A workplace makes it possible for people from various backgrounds to interact and work together towards achieving a common goal. In the course of such interaction there is bound to be some confusion arising from the workers. Organized workplaces, whether small or large, have an administrative structure to ensure smooth running of their activities.
An example of such structured system is a public institution. Public institutions unlike private institutions follow strict laid down policies in the dissemination of their mandate to the public. This paper will discuss the concept of bridging the generation gap in the workplace in relation to a public institution that has all the present generations working in it.
The paper will discuss the various generations in such a workplace, their characteristics, how they view other generations and the source of conflict among the generations. Understanding of the characteristics of the various generations is vital for creation of generation bridges. The paper will also look into ways in which the different generations can be brought together to appreciate and harmoniously work with each other effectively for the realization of the organization’s objectives.
A generation is a group of people who are born in a given time period. The time is an undefined range that varies from a given society to another. In some societies, a generation difference is estimated in terms of the life span from when one is born to the time he/she has a family.
It is taken as the time period between when a female conceives her first child to the moment when the woman’s daughter gets her first born. This is however not a formal definition but a cultural opinion that has been overtaken by time, even though its aspect of time is still relevant. The human race has divided itself into groups based on the age factors (Dictionary 1).
Classification of the currently existing people according to age classifies four generations. The oldest generation is the baby boomers. This is the set born in the 1950’s. Another generation is the “generation X” which is a group of people who were born in the period averaging from 1965 to 1980.
The generation X grew up in a period of selfishness, an aspect that they never liked. The term generation “X” as used originated from Douglas’s book of an imaginary story of three people who isolated themselves from people in order to search for their identities. He visualized this group of people as underemployed, possessing excess education, self concealed and unstable (Jochim 1). Another generation is the generation “Y”, also referred as the Millennials.
This group consists of people born after the mid 1980’s. They are seen as the dominant workforce in workplaces at the present time. This young group is seen to be result oriented team workers who seek attention for their work and are well informed in technology. The group prefers flexible working conditions and environments a fact that is not well received by older generations (Kane 1).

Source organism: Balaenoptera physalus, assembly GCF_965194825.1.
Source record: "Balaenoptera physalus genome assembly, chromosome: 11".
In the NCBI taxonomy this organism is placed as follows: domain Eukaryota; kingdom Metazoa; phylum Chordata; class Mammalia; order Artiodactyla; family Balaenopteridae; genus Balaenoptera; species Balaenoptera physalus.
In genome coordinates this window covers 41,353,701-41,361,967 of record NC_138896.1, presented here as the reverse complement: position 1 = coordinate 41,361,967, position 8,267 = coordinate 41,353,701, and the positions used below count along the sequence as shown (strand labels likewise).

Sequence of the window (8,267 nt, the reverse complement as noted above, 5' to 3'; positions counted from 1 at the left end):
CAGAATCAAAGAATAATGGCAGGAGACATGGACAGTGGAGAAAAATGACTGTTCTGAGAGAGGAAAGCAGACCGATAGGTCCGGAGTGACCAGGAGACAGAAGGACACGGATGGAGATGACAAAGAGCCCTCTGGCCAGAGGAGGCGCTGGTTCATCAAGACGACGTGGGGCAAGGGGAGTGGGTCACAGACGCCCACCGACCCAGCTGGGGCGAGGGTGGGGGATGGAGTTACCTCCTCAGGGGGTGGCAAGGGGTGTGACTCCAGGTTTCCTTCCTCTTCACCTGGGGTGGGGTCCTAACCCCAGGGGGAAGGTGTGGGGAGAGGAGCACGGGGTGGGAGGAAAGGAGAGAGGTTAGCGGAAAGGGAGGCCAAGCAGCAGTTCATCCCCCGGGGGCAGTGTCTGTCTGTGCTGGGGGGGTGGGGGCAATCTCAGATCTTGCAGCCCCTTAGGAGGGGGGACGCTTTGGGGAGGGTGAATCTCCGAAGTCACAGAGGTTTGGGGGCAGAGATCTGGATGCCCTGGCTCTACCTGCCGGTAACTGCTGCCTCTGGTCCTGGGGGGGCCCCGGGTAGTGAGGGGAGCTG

The generation “Z”, is the group that follows generation “Y”. It consists of teenagers born as from the year 1994 to the year 2004. They are on the other hand seen as to have poor communication skills and are not good listeners. The group is perceived to be, in future, non team players in work places due to poor interpersonal skills. They are also referred to as the silent generation (Babyboomers 1).
3. The Generations at the Workplace
Hammil claimed that the current problems at the workplaces are not due to stiff competition or selfishness among people in senior positions but the bombardment of the four generations as they come together in the workplace. The generations pose different approaches to elements of “values, ideas, communication” (Hammil 1) and operation. The differences are also evident in “attitude, behavior, expectations, habits and motivational buttons” (Hammil 1).
The tension witnessed among the different generations is just a consequence of their age difference that has seen them develop different views and approach to problem and conflict resolution. The groups have different mentalities. While the “Y” generation wants instant appreciation for what they are doing, the baby boomer is interested in the productivity of a worker.
A “Y” generation worker will therefore be easily demoralized when he or she fails to get an instant motivation yet the baby boomer generation manager was just waiting for an appropriate time or the organization’s requirements and time for rewarding the performance. The “Y” generation for this case can see the older generations as being inconsiderate as well as being authoritative and ungrateful. The younger generation is also seen by the older generation as being self centered and lacking commitment (Hammil 1).